In the mid-1930's, Secretary of the Interior Harold Ickes conceived the idea of commissioning painted murals for the department's headquarters building in Washington, DC. However, impressed by Ansel Adams' work, Ickes later broadened the scope of the project to include mural-size photographs and recommended Adams. According to Ansel Adams autobiography, he was "appointed at the … Continue reading 79-AA: Ansel Adams Photographs of National Parks and Monuments, 1941 – 1942
Ah! Spring is in the air and what better time is there for a walk in the park? From the huge expanse of Rock Creek Park to the much smaller green spaces like Reservation No. 22, Washington D.C. is home to an abundance of parks and green spaces of all sizes and shapes. Likewise, the … Continue reading Just a Walk in the Park in Washington, D.C.
Happy Peak Bloom Week! According the The National Park Service, peak bloom for the cherry blossoms in Washington, D.C. means that "70% of the Yoshino Cherry (Prunus x yedoensis) blossoms are open. Peak bloom varies annually depending on weather conditions. The most likely time to reach peak bloom is between the last week of March … Continue reading A Symbol of Spring: The Cherry Blossoms of Washington, D.C.
As many parts of the United States dig in for the winter months, it seemed like a good time to highlight images of unique geological formations, and botanical specimens, undisturbed by a blanket of snow. The series 79-HPS: Henry Peabody Collection, 1959 – 1960 is a collection donated to the National Parks Service in 1959, … Continue reading Highlights from the Henry Peabody Collection
On the morning of October 19th, 1781, British troops along with their allies marched out of Yorktown, Virginia with flags furled to surrender to combined American and French forces. The siege and surrender at Yorktown proved to be the decisive blow to British hopes of regaining control of the American colonies. To celebrate the anniversary … Continue reading Victory at Yorktown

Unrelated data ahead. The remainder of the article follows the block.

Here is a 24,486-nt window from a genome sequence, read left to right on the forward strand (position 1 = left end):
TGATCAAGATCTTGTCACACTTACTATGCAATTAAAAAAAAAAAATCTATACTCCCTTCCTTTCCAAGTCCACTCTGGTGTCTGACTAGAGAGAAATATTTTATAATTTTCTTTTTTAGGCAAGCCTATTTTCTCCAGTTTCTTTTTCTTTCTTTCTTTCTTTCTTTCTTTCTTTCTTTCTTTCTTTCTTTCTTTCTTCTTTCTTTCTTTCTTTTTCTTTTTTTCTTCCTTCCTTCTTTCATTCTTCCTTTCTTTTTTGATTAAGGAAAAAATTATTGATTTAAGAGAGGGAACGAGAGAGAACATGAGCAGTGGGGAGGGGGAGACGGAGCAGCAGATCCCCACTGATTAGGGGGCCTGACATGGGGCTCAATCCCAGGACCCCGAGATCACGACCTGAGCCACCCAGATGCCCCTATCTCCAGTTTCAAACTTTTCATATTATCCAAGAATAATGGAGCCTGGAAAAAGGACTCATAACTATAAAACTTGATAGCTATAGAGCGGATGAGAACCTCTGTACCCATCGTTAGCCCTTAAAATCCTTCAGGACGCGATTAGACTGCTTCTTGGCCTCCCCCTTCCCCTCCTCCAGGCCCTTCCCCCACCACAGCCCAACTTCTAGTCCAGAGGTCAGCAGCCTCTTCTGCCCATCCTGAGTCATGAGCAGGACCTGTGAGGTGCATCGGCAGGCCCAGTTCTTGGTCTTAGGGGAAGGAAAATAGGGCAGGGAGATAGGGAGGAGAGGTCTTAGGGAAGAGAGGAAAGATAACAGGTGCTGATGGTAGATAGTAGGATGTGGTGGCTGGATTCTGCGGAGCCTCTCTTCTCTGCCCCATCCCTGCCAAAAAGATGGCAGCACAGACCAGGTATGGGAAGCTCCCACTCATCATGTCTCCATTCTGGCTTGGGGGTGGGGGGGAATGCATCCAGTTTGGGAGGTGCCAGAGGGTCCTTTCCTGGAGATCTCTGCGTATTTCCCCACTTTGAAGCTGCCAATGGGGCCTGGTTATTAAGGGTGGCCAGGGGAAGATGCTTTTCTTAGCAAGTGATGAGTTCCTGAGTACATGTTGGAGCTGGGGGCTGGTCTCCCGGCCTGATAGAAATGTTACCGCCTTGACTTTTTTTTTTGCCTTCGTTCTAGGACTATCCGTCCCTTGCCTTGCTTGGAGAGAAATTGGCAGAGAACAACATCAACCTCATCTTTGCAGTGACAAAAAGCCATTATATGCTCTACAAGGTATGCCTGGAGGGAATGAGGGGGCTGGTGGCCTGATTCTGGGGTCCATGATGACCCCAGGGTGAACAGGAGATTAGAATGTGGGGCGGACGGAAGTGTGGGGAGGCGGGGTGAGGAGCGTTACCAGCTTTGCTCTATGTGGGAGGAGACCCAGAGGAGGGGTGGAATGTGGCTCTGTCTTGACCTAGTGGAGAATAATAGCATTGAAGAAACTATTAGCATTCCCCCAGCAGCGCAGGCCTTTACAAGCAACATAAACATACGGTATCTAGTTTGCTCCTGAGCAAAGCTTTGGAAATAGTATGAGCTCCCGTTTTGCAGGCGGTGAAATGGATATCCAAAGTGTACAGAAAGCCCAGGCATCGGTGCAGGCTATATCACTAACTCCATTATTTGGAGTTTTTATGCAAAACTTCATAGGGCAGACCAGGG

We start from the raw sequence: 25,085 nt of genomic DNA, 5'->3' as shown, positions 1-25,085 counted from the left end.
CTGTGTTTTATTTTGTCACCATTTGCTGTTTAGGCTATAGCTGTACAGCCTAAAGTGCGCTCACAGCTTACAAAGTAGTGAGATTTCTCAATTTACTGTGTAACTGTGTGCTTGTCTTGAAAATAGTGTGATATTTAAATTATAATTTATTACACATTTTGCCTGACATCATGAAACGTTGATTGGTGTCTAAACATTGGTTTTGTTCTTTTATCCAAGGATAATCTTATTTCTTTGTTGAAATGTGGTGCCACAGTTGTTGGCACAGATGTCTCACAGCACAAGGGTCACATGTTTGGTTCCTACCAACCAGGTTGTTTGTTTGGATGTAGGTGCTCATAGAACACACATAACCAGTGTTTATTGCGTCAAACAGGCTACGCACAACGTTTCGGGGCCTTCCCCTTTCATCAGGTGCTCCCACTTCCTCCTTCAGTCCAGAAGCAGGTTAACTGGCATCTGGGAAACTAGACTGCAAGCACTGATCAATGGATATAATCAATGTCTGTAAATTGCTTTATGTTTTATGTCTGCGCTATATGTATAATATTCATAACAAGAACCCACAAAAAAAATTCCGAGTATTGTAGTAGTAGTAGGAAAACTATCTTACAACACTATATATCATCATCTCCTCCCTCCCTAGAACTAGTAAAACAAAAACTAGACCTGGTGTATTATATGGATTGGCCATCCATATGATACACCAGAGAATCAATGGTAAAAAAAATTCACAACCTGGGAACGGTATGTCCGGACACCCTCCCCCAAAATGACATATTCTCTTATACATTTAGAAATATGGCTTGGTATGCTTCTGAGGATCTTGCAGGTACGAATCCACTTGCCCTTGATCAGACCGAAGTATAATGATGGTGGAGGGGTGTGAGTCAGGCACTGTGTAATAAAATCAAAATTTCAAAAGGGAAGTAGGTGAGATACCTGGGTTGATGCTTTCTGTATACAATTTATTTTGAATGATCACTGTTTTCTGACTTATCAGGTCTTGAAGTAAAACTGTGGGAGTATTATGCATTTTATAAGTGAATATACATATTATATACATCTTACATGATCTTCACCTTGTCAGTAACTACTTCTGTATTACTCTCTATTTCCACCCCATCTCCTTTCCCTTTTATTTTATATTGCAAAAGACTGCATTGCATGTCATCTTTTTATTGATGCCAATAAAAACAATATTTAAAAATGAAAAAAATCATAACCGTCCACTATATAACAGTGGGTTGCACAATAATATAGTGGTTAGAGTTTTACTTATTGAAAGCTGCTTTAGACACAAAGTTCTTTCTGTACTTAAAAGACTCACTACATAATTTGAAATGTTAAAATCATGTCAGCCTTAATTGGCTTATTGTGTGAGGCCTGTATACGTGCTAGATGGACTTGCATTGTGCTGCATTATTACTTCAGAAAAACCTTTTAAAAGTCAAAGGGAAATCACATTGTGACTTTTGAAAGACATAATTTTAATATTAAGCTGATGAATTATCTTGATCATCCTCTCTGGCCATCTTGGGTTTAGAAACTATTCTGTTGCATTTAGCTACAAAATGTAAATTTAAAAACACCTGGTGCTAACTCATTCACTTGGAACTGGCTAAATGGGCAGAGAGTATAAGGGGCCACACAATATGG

Executive Order 6101, which established the Civilian Conservation Corps (CCC)*, was signed on April 5, 1933 by President Franklin D. Roosevelt. It was signed just one month into Roosevelt's presidency, making the CCC one of the earliest New Deal programs. The program was by no means perfect and was met with some criticism. However, the … Continue reading Spotlight: Photographs Documenting the Civilian Conservation Corps (CCC)
After the ratification of the United States Constitution, newly-elected senators and representatives were faced with the task of creating a functioning government based on a four-page framework. The first session of the First United States Congress, held in 1789 at Federal Hall in New York City, set about erecting many of the institutions of government … Continue reading Toward Justice Supreme: Commemorating the Establishment of the Supreme Court
Trans-Continental Motor Convoy crossing the Continental Divide NAID 86733688 and 86733684 This post was co-written with Ashley Behringer and Amy Edwards. We've been offline since saying goodbye to Seattle on Thursday, busy exploring the mountains and high desert of the Northwest, then dropping South to Yellowstone National Park. Fans of the Unwritten … Continue reading Summer Road Trip: Across the Great Divide and into the Badlands
If you are just joining us we have been doing a summer road trip across the United States. We began our journey in College Park, MD and have been on the road for almost two months now. As we left San Francisco on our way to Yosemite National Park, two images of the past come … Continue reading Summer Road Trip: Olympic Peninsula
This post was co-written by Amy Edwards and Beth Fortson. In this installment of the Summer Road Trip series, we make our way to the desert where we find ourselves at the lowest point in North America, and later, staring at the tallest mountains in southern California. Join us as we explore Death Valley National … Continue reading Summer Road Trip 2019: Ambling Through the California Desert